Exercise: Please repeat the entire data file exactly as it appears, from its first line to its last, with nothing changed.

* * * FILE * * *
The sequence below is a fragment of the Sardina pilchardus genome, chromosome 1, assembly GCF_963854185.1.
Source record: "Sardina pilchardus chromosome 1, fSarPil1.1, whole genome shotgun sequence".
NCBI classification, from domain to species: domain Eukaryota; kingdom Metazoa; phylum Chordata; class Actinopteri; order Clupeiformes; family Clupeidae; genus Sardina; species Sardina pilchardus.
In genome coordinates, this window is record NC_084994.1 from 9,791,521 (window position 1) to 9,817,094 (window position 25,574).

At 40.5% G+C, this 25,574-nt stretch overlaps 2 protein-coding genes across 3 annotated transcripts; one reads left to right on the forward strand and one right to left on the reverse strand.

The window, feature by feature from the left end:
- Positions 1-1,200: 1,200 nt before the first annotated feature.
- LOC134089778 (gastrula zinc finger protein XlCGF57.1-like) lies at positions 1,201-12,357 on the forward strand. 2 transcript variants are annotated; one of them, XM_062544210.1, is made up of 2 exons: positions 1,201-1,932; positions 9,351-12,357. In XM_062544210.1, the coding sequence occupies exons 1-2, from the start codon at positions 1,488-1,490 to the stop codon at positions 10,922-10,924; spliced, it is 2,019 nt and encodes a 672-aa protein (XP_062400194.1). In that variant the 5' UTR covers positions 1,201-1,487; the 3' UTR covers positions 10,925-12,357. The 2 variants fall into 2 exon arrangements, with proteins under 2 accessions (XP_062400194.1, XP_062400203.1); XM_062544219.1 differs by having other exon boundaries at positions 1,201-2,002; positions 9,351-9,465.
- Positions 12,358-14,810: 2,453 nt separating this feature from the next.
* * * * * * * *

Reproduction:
The sequence below is a fragment of the Sardina pilchardus genome, chromosome 1, assembly GCF_963854185.1.
Source record: "Sardina pilchardus chromosome 1, fSarPil1.1, whole genome shotgun sequence".
NCBI classification, from domain to species: domain Eukaryota; kingdom Metazoa; phylum Chordata; class Actinopteri; order Clupeiformes; family Clupeidae; genus Sardina; species Sardina pilchardus.
In genome coordinates, this window is record NC_084994.1 from 9,791,521 (window position 1) to 9,817,094 (window position 25,574).

At 40.5% G+C, this 25,574-nt stretch overlaps 2 protein-coding genes across 3 annotated transcripts; one reads left to right on the forward strand and one right to left on the reverse strand.

The window, feature by feature from the left end:
- Positions 1-1,200: 1,200 nt before the first annotated feature.
- LOC134089778 (gastrula zinc finger protein XlCGF57.1-like) lies at positions 1,201-12,357 on the forward strand. 2 transcript variants are annotated; one of them, XM_062544210.1, is made up of 2 exons: positions 1,201-1,932; positions 9,351-12,357. In XM_062544210.1, the coding sequence occupies exons 1-2, from the start codon at positions 1,488-1,490 to the stop codon at positions 10,922-10,924; spliced, it is 2,019 nt and encodes a 672-aa protein (XP_062400194.1). In that variant the 5' UTR covers positions 1,201-1,487; the 3' UTR covers positions 10,925-12,357. The 2 variants fall into 2 exon arrangements, with proteins under 2 accessions (XP_062400194.1, XP_062400203.1); XM_062544219.1 differs by having other exon boundaries at positions 1,201-2,002; positions 9,351-9,465.
- Positions 12,358-14,810: 2,453 nt separating this feature from the next.